Phil Nanus: Yeah, the answer is both. So everyone gets a success plan and the first level is built into the package and then the next two level are premium levels that you can guide your own experience that customers choose to participate in. It could be as high a touch of experience as needed because a lot of our Salesforce customers are betting their entire business. Their whole commerce platform is based upon the Salesforce platform. Their whole sales organization is based upon the Salesforce platform. So if you’re running mission critical businesses, it’s really important to augment that capability with the right experience that’s gonna go deliver the results that you want. So it is a separate that customers purchase.

Mark Slatin: Okay, thanks for that clarification. I’m getting a clear picture. And so before you were talking about how the software is used and the customer success management team is working with their customers to help them nurture their customers through the life cycle with them, deepen the relationships, create an emotional connection, as you said earlier. And so my question is, can you think of an example to kind of paint a picture for those of us listening of how that might work in real life?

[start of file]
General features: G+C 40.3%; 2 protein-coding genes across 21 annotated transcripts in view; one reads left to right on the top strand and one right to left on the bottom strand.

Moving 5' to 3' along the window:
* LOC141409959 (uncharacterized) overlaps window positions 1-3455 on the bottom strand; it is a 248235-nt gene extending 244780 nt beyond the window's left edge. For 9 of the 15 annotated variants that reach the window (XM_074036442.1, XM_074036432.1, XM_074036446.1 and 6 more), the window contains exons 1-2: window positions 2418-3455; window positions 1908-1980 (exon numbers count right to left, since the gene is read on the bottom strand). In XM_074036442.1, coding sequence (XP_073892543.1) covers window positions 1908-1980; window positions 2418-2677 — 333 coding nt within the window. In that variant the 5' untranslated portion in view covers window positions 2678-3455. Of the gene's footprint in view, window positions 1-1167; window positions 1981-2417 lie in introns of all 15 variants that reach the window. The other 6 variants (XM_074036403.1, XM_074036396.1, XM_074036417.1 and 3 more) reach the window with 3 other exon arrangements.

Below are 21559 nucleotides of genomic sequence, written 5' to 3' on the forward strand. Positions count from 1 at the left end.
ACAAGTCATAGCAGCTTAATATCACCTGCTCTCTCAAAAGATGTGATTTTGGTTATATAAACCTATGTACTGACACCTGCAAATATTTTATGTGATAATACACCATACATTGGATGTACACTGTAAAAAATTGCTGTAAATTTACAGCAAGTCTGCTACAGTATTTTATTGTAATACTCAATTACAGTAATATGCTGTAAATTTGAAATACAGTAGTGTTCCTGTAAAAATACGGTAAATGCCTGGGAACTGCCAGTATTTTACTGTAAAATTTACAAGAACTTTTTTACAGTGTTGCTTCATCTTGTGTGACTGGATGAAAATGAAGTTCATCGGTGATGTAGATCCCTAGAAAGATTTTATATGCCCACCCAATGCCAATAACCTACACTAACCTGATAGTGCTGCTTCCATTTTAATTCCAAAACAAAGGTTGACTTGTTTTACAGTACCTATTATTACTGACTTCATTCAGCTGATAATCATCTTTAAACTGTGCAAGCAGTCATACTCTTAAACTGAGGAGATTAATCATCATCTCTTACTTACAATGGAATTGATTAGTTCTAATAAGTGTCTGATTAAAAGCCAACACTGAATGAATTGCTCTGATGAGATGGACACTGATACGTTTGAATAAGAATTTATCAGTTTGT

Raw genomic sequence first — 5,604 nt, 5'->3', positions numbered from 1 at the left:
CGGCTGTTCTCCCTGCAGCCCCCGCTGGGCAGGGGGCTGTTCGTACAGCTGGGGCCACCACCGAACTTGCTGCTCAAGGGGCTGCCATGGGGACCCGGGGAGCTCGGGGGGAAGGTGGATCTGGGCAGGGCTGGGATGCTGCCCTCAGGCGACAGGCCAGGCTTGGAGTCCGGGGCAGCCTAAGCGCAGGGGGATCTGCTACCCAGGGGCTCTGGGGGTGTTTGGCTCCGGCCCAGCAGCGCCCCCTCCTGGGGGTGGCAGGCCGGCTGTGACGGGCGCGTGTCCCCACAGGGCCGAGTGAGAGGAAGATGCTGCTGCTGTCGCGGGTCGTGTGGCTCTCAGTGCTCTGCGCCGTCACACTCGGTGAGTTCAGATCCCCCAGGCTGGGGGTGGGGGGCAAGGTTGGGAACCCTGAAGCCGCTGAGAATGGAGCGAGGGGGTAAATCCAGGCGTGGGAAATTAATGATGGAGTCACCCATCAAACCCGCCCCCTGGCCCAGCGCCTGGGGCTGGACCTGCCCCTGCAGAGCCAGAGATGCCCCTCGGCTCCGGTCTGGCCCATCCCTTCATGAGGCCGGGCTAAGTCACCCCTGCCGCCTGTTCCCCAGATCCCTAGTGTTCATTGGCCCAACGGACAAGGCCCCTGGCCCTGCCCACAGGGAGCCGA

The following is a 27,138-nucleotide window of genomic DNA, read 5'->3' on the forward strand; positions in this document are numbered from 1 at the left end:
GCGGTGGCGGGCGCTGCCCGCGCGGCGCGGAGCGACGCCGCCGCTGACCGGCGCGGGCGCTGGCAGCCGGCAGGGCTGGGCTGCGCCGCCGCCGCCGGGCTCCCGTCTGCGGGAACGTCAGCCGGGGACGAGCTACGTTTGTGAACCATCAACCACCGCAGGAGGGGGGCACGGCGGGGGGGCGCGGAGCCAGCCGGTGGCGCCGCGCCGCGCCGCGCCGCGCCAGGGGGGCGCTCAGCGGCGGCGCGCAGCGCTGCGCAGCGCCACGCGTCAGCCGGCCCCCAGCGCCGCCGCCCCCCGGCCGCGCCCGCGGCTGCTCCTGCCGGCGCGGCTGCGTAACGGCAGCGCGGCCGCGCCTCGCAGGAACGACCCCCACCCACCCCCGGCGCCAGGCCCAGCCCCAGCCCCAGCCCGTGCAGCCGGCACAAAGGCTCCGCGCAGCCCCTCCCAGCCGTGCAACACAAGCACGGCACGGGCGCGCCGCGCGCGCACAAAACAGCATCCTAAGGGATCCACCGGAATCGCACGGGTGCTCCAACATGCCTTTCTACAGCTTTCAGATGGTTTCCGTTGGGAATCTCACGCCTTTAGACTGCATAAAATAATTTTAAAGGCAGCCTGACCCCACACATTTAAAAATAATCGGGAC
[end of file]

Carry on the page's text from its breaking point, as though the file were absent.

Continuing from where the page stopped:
Phil Nanus: Yeah, I’ll give you one example. I think Gucci is actually an amazing example. And if you think about the brand of Gucci, you think about this premium and luxury brand that I think we all know, whether you’re in the store buying that or online, it’s certainly a premium brand that you see in the market. And look, Gucci’s customers expect very personalized experiences. Gucci had a challenge, though. They had, like many customers, they had disconnected data and systems, and we were partnering with them in their service and their contact center. And one of the things that we were able to do and Gucci was able to realize is we brought together this disparate data. And we leveraged data and AI by leveraging our Einstein One platform. And what it did is it supercharged the human experience. And what we saw was pretty interesting. It was this convergence of sales and service, which maybe historically was siloed. And by improving that experience, it also led to more sales. So helping actually sold and Gucci was able to see 30 plus percent increase. in that particular channel on sales. And that convergence story is pretty interesting because you’re leveraging the power of this amazing technology to go and deliver great experiences, but it’s also generating more revenue for the company.